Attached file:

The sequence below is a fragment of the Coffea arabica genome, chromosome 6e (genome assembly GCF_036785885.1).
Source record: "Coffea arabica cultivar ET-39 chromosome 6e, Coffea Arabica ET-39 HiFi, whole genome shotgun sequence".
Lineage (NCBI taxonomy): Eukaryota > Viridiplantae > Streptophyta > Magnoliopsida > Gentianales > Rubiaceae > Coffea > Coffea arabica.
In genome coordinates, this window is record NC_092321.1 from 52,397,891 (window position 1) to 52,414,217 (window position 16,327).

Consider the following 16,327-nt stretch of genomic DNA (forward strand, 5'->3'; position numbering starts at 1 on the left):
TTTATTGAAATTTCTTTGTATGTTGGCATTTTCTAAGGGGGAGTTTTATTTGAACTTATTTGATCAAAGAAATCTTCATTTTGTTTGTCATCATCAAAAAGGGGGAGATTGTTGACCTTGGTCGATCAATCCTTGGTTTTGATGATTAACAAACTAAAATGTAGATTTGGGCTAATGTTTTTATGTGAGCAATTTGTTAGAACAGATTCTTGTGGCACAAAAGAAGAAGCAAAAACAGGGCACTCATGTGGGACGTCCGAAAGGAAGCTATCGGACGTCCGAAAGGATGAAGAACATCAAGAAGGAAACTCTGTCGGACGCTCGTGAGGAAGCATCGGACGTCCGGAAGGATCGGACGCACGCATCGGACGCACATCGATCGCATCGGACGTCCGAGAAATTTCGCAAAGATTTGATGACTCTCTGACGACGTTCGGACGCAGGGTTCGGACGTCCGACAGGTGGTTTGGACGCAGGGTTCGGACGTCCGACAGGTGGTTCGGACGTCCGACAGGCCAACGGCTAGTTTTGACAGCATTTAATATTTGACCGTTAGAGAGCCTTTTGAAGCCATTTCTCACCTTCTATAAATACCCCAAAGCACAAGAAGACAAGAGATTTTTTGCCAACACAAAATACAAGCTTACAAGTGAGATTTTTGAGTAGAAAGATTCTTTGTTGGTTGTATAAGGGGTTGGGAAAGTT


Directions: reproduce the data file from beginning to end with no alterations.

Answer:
The sequence below is a fragment of the Coffea arabica genome, chromosome 6e (genome assembly GCF_036785885.1).
Source record: "Coffea arabica cultivar ET-39 chromosome 6e, Coffea Arabica ET-39 HiFi, whole genome shotgun sequence".
Lineage (NCBI taxonomy): Eukaryota > Viridiplantae > Streptophyta > Magnoliopsida > Gentianales > Rubiaceae > Coffea > Coffea arabica.
In genome coordinates, this window is record NC_092321.1 from 52,397,891 (window position 1) to 52,414,217 (window position 16,327).

Consider the following 16,327-nt stretch of genomic DNA (forward strand, 5'->3'; position numbering starts at 1 on the left):
TTTATTGAAATTTCTTTGTATGTTGGCATTTTCTAAGGGGGAGTTTTATTTGAACTTATTTGATCAAAGAAATCTTCATTTTGTTTGTCATCATCAAAAAGGGGGAGATTGTTGACCTTGGTCGATCAATCCTTGGTTTTGATGATTAACAAACTAAAATGTAGATTTGGGCTAATGTTTTTATGTGAGCAATTTGTTAGAACAGATTCTTGTGGCACAAAAGAAGAAGCAAAAACAGGGCACTCATGTGGGACGTCCGAAAGGAAGCTATCGGACGTCCGAAAGGATGAAGAACATCAAGAAGGAAACTCTGTCGGACGCTCGTGAGGAAGCATCGGACGTCCGGAAGGATCGGACGCACGCATCGGACGCACATCGATCGCATCGGACGTCCGAGAAATTTCGCAAAGATTTGATGACTCTCTGACGACGTTCGGACGCAGGGTTCGGACGTCCGACAGGTGGTTTGGACGCAGGGTTCGGACGTCCGACAGGTGGTTCGGACGTCCGACAGGCCAACGGCTAGTTTTGACAGCATTTAATATTTGACCGTTAGAGAGCCTTTTGAAGCCATTTCTCACCTTCTATAAATACCCCAAAGCACAAGAAGACAAGAGATTTTTTGCCAACACAAAATACAAGCTTACAAGTGAGATTTTTGAGTAGAAAGATTCTTTGTTGGTTGTATAAGGGGTTGGGAAAGTT